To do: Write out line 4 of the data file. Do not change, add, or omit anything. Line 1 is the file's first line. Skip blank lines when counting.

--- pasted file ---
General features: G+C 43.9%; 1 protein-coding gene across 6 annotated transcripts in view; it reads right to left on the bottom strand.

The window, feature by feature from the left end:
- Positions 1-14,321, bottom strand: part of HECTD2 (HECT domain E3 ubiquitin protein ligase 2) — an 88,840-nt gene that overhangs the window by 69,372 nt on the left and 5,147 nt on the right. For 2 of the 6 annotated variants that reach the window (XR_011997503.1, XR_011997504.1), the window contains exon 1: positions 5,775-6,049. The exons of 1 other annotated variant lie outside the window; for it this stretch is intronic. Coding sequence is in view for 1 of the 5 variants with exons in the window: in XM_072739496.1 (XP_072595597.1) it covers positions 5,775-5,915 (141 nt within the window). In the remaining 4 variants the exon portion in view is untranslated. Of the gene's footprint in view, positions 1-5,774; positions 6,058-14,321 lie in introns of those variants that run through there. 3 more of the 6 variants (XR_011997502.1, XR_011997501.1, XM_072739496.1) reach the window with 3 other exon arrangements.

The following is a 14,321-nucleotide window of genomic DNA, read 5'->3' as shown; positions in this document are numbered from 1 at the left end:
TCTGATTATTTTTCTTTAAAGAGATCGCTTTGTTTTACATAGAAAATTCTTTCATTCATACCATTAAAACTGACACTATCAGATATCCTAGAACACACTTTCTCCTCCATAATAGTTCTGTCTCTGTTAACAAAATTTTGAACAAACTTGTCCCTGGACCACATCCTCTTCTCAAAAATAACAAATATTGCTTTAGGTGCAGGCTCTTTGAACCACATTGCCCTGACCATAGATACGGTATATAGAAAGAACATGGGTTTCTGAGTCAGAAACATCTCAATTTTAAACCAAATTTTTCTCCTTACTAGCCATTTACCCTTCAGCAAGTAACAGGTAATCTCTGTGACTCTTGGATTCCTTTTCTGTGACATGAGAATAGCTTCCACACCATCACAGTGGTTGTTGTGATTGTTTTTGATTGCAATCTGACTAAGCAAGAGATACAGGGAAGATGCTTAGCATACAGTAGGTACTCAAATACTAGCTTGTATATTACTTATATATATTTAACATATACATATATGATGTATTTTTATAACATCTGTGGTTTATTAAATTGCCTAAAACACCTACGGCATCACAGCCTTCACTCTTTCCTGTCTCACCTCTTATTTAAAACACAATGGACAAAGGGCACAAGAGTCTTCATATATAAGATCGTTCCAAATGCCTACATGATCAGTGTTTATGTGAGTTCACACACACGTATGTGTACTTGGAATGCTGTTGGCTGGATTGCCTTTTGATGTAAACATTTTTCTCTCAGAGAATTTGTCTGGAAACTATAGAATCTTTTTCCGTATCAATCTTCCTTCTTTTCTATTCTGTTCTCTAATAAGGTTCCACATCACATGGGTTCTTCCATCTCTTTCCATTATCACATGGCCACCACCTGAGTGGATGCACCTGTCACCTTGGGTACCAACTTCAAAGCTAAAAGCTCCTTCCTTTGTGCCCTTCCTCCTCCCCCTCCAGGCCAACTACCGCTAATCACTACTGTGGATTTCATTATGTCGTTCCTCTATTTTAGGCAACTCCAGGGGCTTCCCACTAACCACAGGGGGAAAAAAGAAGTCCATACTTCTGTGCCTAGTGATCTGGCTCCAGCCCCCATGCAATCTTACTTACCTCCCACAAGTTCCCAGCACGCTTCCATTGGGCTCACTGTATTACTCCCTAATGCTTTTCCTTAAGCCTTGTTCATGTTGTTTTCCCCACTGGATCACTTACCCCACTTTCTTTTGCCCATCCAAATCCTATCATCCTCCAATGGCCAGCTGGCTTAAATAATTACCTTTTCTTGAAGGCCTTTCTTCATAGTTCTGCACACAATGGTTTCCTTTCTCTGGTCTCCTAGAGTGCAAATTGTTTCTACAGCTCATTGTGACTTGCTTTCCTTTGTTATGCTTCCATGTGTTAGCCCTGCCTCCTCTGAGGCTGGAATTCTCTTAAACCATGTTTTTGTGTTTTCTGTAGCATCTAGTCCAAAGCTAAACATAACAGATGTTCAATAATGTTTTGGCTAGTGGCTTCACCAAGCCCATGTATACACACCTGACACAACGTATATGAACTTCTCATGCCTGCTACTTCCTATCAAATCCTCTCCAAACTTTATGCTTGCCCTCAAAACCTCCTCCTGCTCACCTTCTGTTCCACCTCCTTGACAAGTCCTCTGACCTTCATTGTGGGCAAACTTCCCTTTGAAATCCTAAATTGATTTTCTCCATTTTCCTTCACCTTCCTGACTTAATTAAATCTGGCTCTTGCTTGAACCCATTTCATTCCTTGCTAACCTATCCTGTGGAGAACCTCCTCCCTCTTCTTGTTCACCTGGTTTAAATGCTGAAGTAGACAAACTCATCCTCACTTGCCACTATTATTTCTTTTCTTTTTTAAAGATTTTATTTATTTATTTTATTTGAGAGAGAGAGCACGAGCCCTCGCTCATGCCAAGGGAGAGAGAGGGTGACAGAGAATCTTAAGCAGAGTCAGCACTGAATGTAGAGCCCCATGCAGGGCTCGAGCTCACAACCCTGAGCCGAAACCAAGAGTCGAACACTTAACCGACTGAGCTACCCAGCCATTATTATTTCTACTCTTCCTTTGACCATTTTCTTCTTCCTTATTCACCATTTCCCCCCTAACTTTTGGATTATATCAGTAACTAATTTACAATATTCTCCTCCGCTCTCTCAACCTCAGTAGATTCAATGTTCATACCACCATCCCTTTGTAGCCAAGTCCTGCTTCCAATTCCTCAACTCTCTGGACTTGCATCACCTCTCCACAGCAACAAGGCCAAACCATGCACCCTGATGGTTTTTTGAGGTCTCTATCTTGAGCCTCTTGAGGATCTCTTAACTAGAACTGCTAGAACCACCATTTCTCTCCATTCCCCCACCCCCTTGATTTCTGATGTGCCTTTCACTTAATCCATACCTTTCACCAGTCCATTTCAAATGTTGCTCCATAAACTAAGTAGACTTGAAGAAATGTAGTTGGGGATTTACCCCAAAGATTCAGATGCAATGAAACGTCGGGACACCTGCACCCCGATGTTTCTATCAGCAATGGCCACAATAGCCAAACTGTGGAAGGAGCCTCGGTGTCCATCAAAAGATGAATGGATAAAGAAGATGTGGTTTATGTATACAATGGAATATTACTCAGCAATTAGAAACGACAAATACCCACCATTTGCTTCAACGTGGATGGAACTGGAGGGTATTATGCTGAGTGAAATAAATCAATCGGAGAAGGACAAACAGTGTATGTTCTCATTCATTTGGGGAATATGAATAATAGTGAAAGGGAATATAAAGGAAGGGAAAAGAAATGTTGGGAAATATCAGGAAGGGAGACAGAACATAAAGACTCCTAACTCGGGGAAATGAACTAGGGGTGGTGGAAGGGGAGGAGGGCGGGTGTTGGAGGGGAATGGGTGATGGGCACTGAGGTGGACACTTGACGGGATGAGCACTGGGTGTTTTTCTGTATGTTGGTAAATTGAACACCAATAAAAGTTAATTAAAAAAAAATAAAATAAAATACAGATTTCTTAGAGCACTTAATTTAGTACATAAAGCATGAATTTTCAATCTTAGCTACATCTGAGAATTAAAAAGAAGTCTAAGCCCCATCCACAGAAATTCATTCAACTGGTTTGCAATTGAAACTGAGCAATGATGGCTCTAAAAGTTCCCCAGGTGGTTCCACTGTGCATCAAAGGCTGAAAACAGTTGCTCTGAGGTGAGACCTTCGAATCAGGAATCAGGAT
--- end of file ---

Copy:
The following is a 14,321-nucleotide window of genomic DNA, read 5'->3' as shown; positions in this document are numbered from 1 at the left end: